Military

By Matthew Balan | August 9, 2014 | 12:30 AM EDT

The Big Three networks steered clear of labeling the Islamist group ISIS "terrorists" on their evening newscasts on Friday. Instead, ABC's World News and CBS Evening News labeled the genocidal radicals "militants." NBC Nightly News used the more benign "rebels" in their coverage of the group's latest attacks on the Kurdish part of Iraq.

The closest that a journalist at ABC, CBS, or NBC got to using the "terrorist" label was Scott Pelley's teaser at the very top of CBS Evening News: [MP3 audio available here; video below the jump]

By Tom Johnson | August 7, 2014 | 7:45 AM EDT

President Obama never saw battle or even served in the military, but according to Esquire political blogger Charles Pierce, Obama and his administration now suffer from something akin to shell shock, the result of "constant bombardment" from the Republican forces of “unreason,” “illogic,” and “fantasy.”

Pierce argued in a Tuesday post that dealing with torqued-up craziness like that of the GOP is especially disabling for highly reasonable persons such as Obama. “This administration,” he wrote, “is slug-nutty because it is so rational. It is afflicted with the blind staggers because all of its senses are functioning ‘with painful efficiency.’ It has figured out all too well -- and far too late -- the source of the bombardment that has been laid down upon it daily for the past six years.” From Pierce’s post (emphasis added):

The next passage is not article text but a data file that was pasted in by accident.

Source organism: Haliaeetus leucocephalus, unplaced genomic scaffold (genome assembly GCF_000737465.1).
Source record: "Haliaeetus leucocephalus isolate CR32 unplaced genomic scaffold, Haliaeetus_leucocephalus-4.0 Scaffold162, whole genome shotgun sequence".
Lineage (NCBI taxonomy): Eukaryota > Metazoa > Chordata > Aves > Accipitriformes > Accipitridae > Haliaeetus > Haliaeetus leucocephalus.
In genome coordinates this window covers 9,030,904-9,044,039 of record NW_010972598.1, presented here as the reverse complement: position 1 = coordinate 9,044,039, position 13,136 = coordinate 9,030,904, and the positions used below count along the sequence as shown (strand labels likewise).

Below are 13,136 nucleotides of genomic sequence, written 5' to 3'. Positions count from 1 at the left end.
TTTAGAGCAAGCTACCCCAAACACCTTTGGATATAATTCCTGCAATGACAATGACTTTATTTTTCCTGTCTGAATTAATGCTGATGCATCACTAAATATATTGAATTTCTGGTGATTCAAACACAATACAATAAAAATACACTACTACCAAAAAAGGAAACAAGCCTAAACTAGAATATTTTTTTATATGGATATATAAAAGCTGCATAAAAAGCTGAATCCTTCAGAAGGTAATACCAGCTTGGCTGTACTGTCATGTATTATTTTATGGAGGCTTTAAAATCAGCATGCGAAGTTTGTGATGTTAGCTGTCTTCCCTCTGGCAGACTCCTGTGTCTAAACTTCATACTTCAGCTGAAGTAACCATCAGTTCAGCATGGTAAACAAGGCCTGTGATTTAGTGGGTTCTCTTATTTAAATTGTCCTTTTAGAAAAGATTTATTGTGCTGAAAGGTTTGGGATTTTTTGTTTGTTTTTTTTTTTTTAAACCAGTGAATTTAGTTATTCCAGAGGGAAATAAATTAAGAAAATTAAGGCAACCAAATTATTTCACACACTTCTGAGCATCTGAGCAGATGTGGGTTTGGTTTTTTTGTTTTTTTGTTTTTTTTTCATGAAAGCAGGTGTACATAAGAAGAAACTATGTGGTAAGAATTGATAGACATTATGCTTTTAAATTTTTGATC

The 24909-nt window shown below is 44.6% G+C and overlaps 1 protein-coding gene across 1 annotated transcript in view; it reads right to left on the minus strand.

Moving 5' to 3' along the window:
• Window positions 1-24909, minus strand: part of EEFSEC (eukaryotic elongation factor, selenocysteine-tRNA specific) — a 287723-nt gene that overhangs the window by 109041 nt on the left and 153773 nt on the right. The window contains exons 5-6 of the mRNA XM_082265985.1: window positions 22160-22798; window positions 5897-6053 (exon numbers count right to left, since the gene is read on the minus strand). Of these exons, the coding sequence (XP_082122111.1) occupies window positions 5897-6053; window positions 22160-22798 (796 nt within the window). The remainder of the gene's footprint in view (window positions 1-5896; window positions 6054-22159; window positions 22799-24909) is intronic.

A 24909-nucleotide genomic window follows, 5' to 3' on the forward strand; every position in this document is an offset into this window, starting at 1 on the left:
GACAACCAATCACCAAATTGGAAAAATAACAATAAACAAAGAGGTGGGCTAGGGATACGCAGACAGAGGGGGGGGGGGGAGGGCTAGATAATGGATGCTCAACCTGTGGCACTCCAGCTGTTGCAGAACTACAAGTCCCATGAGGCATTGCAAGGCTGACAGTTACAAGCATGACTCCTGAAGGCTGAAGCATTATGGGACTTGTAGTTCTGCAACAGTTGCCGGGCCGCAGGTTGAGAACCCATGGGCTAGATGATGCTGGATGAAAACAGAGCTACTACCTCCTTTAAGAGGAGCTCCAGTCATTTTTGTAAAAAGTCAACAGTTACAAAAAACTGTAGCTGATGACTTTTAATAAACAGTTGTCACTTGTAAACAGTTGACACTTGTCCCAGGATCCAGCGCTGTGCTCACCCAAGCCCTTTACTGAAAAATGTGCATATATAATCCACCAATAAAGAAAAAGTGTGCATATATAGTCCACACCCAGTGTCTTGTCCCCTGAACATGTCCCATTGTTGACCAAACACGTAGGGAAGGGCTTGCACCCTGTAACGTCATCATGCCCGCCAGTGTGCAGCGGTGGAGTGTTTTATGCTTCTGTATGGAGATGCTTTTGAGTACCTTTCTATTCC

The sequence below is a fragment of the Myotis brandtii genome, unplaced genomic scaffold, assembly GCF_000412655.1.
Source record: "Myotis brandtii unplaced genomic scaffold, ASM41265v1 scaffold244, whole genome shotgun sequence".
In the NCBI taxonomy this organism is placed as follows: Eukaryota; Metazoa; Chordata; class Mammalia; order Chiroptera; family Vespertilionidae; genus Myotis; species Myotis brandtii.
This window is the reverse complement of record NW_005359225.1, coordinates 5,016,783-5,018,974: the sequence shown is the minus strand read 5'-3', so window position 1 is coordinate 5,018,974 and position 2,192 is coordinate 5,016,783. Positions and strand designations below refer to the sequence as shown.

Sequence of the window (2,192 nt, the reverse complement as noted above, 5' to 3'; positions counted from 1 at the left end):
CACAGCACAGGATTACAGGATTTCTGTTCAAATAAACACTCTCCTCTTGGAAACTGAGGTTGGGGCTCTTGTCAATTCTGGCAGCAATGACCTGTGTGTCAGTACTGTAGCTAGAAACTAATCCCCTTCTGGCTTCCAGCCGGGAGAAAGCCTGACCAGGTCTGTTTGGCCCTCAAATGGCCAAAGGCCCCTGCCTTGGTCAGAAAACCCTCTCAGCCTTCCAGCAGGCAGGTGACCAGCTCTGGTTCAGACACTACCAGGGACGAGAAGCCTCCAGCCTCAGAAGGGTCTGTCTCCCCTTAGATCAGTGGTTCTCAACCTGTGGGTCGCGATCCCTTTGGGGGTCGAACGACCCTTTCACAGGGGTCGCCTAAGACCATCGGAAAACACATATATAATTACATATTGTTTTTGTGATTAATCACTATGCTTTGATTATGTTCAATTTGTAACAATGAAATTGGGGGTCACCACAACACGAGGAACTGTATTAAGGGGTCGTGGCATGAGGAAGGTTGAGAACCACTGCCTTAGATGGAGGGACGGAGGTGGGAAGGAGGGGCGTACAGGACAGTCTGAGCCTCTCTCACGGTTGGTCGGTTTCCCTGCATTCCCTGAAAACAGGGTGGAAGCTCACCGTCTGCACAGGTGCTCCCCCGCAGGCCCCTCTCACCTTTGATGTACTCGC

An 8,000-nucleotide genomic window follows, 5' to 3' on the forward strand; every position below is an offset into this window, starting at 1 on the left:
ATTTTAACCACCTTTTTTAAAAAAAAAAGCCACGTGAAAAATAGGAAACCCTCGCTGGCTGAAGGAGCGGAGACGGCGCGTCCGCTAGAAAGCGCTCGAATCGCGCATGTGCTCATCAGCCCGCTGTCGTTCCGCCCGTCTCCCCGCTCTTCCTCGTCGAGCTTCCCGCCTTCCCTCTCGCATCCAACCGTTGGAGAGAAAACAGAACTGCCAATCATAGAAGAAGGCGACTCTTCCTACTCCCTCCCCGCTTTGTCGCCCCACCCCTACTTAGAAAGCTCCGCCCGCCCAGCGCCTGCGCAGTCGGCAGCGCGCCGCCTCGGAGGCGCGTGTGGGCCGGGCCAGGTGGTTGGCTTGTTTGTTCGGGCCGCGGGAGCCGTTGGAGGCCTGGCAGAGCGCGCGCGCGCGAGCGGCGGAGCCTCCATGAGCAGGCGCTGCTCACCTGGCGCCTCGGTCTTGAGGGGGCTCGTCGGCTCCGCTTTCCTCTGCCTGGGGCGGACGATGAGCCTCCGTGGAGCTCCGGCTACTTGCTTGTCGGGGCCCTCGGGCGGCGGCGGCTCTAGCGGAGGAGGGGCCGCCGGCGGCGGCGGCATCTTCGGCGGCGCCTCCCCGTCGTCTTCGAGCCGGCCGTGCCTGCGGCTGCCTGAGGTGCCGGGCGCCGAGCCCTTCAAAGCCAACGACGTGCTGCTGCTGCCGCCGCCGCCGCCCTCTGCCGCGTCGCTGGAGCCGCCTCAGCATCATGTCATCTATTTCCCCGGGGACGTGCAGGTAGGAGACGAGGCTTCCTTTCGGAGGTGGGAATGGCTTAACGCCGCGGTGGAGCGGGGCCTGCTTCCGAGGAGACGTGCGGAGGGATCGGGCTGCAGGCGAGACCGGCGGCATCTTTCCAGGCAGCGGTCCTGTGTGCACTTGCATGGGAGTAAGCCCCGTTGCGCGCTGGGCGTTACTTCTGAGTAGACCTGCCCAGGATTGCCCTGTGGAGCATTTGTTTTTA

By Mark Finkelstein | August 1, 2014 | 9:17 AM EDT

Do Gaza civilians support Hamas' military operations that use them as human shields and store weapons in their schools and mosques?  Ayman Mohyeldin would have you think so.  On today's Morning Joe, the NBC reporter claimed that among Gazans, Hamas' military wing is "very highly revered."

To which Israeli spokesman Mark Regev had a stunning comeback: "I mean, if you walk down the street in Gaza with an NBC camera and you ask people, well, was Hamas shooting from this building that the Israelis targeted? No, everyone will say, of course, not. Because you have a regime that is ultimately authoritarian and violent to its own people and they have that ability to control the message. It's like walking down the street in Cuba with a camera and saying do you like Fidel Castro? What can people say?"  View the video after the jump.

By Tom Blumer | July 30, 2014 | 11:59 PM EDT

Gosh, how could this have happened?

Tonight at the Associated Press, aka the Administration's Press, a dispatch by Ken Dilanian and Eileen Sullivan reports that "a document circulating among White House staff" about post-9/11 allegedly harsh and inhumane CIA interrogation techniques — a document which was "accidentally emailed to an Associated Press reporter" — claims that Former Secretary of State Colin Powell "may not have been informed when the techniques were first used in 2002." Given the wire service's unrequited lapdog love for all things Obama, it seems more likely, as posited by Instapundit's Glenn Reynolds, that the "AP reporter" in question is on the regular circulation list and was told to call this particular leak an accident. Excerpts follow the jump (bolds are mine):